KAMAL NATH FOR EFFECTIVE IMPLEMENTATION OF DUTY-NEUTRALISATION EXPORT
Date : 28 Dec 2004
Location : New Delhi
Shri Kamal Nath, Union Minister of Commerce & Industry, today said that he was for making the duty-neutralisation and export promotion schemes more effective and was prepared to look into the bottlenecks faced by exporters, even as the bill on the Special Economic Zones (SEZ) Bill was on the anvil. Addressing the Annual General Meeting session of the Federation of Indian Chambers of Commerce & Industry (FICCI) on the theme of "Growth with Equity" here today, the Minister said that external trade could play a crucial role in stepping up India’s overall growth rate and that export-led growth could create 25 million jobs in the manufacturing sector by 2015.
He urged the industry to ensure the inclusiveness of the growth process by focusing on labour-intensive industries such as apparel and footwear as well as skill-based industries such as computer hardware and consumer industries, adding that India could become a major off-shoring base for this sector. Referring to the phase-out of MFA with effect from 1/1/2005, Shri Kamal Nath reiterated that dismantling of textile quotas would create a unique opportunity for India, besides which it was also expected that some multinational corporations (MNCs) would build base in India as an alternative to China. He also underlined India’s potential in the auto components, electrical and electronic products and specialty chemicals sectors.
He said the comprehensive Foreign Trade Policy announced earlier this year had set benchmark for reforms in the foreign trade sector with a clear strategy to make India a global hub for manufacturing, trading and services. Recognising that growth facilitates distributive justice, the Policy provided a special thrust on employment generation. "Growth of trade and employment is not possible without the active cooperation of business and export community", the Minister added.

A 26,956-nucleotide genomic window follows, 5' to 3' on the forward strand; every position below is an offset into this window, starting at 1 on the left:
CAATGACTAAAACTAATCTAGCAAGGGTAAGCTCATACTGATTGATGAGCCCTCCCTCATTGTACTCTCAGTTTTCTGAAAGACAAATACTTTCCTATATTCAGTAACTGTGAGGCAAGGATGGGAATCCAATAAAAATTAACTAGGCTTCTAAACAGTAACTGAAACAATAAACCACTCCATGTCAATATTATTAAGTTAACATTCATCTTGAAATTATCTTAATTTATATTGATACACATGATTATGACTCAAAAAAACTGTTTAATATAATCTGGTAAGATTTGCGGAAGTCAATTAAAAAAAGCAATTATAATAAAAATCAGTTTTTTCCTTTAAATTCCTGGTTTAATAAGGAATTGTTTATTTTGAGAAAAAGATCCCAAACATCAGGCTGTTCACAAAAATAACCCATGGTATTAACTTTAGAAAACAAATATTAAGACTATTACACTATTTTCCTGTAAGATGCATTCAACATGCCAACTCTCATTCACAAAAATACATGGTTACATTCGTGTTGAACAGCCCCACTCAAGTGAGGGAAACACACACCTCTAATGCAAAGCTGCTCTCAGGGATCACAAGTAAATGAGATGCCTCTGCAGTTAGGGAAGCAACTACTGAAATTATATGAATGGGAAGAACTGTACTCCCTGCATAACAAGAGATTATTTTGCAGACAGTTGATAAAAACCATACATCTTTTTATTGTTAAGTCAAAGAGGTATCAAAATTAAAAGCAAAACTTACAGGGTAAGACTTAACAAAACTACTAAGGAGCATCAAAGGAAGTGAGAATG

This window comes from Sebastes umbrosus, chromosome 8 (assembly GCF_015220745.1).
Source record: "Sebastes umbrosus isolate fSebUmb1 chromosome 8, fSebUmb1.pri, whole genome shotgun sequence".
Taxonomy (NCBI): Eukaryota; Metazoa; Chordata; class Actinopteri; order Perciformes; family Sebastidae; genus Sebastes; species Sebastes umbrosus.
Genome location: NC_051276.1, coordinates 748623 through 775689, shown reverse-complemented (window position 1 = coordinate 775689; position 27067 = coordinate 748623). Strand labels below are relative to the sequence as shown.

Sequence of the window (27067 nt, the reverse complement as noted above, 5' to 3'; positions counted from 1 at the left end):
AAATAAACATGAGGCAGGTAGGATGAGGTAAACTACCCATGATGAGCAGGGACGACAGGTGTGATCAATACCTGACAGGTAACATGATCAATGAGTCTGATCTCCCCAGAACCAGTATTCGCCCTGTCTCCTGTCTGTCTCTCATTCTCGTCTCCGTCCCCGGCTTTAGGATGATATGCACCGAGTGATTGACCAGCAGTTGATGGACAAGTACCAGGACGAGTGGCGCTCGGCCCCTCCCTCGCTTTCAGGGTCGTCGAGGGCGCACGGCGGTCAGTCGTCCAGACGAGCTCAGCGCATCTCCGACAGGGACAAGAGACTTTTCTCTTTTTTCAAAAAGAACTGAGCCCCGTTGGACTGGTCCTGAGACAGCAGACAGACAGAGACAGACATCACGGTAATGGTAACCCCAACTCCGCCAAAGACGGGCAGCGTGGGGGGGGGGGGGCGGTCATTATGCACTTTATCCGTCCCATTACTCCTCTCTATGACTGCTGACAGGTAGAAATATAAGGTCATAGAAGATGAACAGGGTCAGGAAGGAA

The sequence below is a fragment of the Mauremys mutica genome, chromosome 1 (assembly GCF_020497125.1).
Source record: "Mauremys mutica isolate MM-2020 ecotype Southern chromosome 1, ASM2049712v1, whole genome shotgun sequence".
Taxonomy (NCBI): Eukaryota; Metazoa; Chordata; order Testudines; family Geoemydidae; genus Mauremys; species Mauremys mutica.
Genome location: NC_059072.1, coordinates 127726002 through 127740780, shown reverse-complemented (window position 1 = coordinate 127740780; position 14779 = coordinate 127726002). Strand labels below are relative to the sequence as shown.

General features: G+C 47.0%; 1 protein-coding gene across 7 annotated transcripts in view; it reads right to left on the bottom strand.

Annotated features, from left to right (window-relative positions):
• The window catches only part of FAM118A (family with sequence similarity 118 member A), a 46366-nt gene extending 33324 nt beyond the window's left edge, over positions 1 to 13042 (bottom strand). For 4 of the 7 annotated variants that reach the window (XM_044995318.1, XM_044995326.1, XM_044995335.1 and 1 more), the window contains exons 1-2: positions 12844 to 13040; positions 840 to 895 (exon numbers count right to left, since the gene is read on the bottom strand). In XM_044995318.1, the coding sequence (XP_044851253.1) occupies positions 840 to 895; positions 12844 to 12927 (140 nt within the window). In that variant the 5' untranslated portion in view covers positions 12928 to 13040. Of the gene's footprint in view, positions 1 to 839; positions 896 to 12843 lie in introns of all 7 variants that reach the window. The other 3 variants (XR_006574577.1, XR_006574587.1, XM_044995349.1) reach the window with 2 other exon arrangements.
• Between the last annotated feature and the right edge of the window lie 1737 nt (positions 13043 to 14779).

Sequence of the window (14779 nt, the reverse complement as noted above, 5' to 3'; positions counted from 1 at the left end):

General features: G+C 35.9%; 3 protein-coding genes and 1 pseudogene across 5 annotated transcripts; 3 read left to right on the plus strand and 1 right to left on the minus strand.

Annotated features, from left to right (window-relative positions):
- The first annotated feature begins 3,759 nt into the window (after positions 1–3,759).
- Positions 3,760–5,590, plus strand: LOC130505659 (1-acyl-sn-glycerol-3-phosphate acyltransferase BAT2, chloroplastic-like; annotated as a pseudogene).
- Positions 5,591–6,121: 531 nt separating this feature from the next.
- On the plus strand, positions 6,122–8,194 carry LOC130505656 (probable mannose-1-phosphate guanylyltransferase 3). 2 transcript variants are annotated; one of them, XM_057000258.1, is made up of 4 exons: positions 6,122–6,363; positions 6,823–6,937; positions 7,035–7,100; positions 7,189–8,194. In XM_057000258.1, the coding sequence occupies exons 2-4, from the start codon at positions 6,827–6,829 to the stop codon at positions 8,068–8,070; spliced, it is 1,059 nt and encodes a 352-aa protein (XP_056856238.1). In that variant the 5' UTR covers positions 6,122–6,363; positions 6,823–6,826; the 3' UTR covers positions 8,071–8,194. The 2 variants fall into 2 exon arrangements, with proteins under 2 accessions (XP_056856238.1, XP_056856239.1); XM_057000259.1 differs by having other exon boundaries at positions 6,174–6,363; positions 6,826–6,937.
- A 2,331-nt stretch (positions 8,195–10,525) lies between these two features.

In the multilateral fora, the government had taken several initiatives to protect the interests of the common man during the WTO negotiations and the highest priority was accorded to safeguard the farmers’ interests. These interests, Shri Kamal Nath said, were in the form of enhanced export opportunities and food, livelihood and security concerns. The scope of bilateral and regional trade agreements had also been expanded to include not only merchandise trade but also investment and trade in services. Further, through the various initiatives and interventions of the government, India’s exports were surging despite the appreciation of the rupee, Shri Kamal Nath said. "Growth of exports also depends on greater market access in other countries. This is sought to be achieved both through bilateral/regional trade agreements as well as agreements in the multilateral fora", he said.